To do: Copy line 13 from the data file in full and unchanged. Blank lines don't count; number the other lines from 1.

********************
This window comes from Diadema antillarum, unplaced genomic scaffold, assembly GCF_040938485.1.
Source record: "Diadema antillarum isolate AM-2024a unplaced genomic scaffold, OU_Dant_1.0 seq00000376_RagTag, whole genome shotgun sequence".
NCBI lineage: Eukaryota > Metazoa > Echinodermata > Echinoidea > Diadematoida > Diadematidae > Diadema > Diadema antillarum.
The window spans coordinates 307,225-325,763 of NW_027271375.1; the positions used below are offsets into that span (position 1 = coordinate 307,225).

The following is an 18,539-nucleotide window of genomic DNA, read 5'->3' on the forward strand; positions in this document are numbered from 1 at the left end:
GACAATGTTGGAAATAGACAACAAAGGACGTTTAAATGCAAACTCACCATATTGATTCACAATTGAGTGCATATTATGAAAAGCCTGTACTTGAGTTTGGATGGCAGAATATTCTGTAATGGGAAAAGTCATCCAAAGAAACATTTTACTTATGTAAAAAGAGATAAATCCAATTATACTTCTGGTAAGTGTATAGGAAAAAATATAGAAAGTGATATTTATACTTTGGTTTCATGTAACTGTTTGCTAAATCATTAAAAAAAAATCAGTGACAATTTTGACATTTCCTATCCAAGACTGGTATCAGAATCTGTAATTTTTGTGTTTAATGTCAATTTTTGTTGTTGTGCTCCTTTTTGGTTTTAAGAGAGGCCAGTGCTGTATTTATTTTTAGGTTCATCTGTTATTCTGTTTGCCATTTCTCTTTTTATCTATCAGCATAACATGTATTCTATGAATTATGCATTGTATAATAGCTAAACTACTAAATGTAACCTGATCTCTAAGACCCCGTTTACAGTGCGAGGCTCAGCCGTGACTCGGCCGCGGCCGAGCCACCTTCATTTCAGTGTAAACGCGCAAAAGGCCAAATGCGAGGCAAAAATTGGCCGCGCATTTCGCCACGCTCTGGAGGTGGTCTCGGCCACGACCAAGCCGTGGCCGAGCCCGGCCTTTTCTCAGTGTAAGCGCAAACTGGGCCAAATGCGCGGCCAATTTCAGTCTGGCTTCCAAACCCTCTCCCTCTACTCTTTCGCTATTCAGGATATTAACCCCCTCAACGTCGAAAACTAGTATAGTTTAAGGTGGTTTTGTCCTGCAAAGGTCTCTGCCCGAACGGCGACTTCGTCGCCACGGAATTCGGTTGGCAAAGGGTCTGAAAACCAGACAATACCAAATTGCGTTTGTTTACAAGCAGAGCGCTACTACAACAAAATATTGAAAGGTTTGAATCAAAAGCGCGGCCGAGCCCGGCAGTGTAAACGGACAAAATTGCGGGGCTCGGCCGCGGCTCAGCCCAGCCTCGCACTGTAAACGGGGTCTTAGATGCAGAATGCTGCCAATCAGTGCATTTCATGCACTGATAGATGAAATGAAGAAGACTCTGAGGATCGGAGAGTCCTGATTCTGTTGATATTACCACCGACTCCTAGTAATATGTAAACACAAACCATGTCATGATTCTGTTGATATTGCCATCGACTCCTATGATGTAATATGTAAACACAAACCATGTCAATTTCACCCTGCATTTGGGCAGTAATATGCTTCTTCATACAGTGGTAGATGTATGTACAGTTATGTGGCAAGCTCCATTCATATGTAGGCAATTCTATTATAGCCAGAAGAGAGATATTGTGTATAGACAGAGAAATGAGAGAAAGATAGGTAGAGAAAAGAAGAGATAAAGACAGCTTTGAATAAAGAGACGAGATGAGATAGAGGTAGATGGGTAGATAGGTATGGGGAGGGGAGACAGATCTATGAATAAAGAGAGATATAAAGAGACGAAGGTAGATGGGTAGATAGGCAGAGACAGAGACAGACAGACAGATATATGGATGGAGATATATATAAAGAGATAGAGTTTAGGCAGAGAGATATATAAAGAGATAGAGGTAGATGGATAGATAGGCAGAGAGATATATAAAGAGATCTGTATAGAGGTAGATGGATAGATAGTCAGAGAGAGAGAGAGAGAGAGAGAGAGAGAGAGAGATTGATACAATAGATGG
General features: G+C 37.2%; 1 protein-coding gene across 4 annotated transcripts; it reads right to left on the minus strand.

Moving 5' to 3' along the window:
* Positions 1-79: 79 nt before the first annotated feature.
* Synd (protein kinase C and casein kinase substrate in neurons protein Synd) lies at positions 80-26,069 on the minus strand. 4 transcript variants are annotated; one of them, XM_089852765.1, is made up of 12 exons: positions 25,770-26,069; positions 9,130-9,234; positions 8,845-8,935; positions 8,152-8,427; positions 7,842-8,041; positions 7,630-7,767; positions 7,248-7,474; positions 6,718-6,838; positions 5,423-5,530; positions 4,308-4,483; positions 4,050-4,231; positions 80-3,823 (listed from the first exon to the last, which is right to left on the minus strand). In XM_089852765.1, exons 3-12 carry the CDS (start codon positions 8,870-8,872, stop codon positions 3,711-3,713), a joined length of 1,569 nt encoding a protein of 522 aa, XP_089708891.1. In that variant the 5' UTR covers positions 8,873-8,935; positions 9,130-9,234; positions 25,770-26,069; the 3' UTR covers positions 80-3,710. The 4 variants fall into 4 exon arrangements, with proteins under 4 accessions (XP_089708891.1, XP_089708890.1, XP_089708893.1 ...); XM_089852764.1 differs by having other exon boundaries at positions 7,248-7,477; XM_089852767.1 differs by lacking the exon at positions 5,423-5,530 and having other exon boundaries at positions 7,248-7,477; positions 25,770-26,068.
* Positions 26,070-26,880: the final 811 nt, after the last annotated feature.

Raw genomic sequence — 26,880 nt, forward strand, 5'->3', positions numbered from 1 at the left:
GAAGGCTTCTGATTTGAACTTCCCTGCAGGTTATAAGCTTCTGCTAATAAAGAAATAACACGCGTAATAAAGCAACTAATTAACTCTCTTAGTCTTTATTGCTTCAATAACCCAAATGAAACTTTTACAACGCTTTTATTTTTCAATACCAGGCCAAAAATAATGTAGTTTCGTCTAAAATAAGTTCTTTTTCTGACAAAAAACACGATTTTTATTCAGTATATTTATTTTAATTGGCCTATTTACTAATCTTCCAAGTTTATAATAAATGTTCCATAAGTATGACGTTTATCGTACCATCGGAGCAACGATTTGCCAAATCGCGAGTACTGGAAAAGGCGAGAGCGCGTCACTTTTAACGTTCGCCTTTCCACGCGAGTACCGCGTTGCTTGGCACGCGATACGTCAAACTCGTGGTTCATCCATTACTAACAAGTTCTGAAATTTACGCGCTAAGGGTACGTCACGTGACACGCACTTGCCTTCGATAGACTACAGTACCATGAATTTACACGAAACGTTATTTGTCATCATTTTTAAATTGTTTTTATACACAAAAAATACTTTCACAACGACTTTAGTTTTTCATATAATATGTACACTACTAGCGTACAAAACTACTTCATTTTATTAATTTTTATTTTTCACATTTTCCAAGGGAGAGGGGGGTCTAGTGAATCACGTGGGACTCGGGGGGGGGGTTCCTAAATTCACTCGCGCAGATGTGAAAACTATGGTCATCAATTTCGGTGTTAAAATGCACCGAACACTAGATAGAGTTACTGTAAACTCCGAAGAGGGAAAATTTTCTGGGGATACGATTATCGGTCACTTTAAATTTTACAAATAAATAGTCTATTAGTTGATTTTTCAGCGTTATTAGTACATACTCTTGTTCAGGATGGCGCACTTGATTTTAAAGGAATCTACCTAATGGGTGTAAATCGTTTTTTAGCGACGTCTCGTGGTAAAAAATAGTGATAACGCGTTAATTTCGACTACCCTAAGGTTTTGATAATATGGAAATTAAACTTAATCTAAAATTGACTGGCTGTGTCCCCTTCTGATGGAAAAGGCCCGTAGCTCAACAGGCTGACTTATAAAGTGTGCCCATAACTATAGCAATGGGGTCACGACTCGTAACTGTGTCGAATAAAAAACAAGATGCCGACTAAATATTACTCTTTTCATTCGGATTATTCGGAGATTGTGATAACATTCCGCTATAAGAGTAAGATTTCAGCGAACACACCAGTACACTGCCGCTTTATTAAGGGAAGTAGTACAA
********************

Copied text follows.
GAAGGCTTCTGATTTGAACTTCCCTGCAGGTTATAAGCTTCTGCTAATAAAGAAATAACACGCGTAATAAAGCAACTAATTAACTCTCTTAGTCTTTATTGCTTCAATAACCCAAATGAAACTTTTACAACGCTTTTATTTTTCAATACCAGGCCAAAAATAATGTAGTTTCGTCTAAAATAAGTTCTTTTTCTGACAAAAAACACGATTTTTATTCAGTATATTTATTTTAATTGGCCTATTTACTAATCTTCCAAGTTTATAATAAATGTTCCATAAGTATGACGTTTATCGTACCATCGGAGCAACGATTTGCCAAATCGCGAGTACTGGAAAAGGCGAGAGCGCGTCACTTTTAACGTTCGCCTTTCCACGCGAGTACCGCGTTGCTTGGCACGCGATACGTCAAACTCGTGGTTCATCCATTACTAACAAGTTCTGAAATTTACGCGCTAAGGGTACGTCACGTGACACGCACTTGCCTTCGATAGACTACAGTACCATGAATTTACACGAAACGTTATTTGTCATCATTTTTAAATTGTTTTTATACACAAAAAATACTTTCACAACGACTTTAGTTTTTCATATAATATGTACACTACTAGCGTACAAAACTACTTCATTTTATTAATTTTTATTTTTCACATTTTCCAAGGGAGAGGGGGGTCTAGTGAATCACGTGGGACTCGGGGGGGGGGTTCCTAAATTCACTCGCGCAGATGTGAAAACTATGGTCATCAATTTCGGTGTTAAAATGCACCGAACACTAGATAGAGTTACTGTAAACTCCGAAGAGGGAAAATTTTCTGGGGATACGATTATCGGTCACTTTAAATTTTACAAATAAATAGTCTATTAGTTGATTTTTCAGCGTTATTAGTACATACTCTTGTTCAGGATGGCGCACTTGATTTTAAAGGAATCTACCTAATGGGTGTAAATCGTTTTTTAGCGACGTCTCGTGGTAAAAAATAGTGATAACGCGTTAATTTCGACTACCCTAAGGTTTTGATAATATGGAAATTAAACTTAATCTAAAATTGACTGGCTGTGTCCCCTTCTGATGGAAAAGGCCCGTAGCTCAACAGGCTGACTTATAAAGTGTGCCCATAACTATAGCAATGGGGTCACGACTCGTAACTGTGTCGAATAAAAAACAAGATGCCGACTAAATATTACTCTTTTCATTCGGATTATTCGGAGATTGTGATAACATTCCGCTATAAGAGTAAGATTTCAGCGAACACACCAGTACACTGCCGCTTTATTAAGGGAAGTAGTACAA